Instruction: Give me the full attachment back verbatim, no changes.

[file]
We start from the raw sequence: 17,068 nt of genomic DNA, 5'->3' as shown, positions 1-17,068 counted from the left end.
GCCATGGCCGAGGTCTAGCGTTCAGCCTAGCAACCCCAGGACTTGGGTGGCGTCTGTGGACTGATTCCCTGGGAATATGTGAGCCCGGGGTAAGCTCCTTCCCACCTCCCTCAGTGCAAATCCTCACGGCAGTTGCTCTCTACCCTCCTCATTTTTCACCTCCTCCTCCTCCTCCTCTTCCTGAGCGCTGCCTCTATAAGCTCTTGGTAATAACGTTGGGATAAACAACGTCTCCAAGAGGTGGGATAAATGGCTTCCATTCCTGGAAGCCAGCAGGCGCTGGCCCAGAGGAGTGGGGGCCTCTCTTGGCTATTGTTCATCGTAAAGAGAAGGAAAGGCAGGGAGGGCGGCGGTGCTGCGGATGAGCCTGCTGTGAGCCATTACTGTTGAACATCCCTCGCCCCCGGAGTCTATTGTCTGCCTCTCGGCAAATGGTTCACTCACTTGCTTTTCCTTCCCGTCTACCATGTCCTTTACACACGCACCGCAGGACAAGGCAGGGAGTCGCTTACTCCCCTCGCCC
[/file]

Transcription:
We start from the raw sequence: 17,068 nt of genomic DNA, 5'->3' as shown, positions 1-17,068 counted from the left end.
GCCATGGCCGAGGTCTAGCGTTCAGCCTAGCAACCCCAGGACTTGGGTGGCGTCTGTGGACTGATTCCCTGGGAATATGTGAGCCCGGGGTAAGCTCCTTCCCACCTCCCTCAGTGCAAATCCTCACGGCAGTTGCTCTCTACCCTCCTCATTTTTCACCTCCTCCTCCTCCTCCTCTTCCTGAGCGCTGCCTCTATAAGCTCTTGGTAATAACGTTGGGATAAACAACGTCTCCAAGAGGTGGGATAAATGGCTTCCATTCCTGGAAGCCAGCAGGCGCTGGCCCAGAGGAGTGGGGGCCTCTCTTGGCTATTGTTCATCGTAAAGAGAAGGAAAGGCAGGGAGGGCGGCGGTGCTGCGGATGAGCCTGCTGTGAGCCATTACTGTTGAACATCCCTCGCCCCCGGAGTCTATTGTCTGCCTCTCGGCAAATGGTTCACTCACTTGCTTTTCCTTCCCGTCTACCATGTCCTTTACACACGCACCGCAGGACAAGGCAGGGAGTCGCTTACTCCCCTCGCCC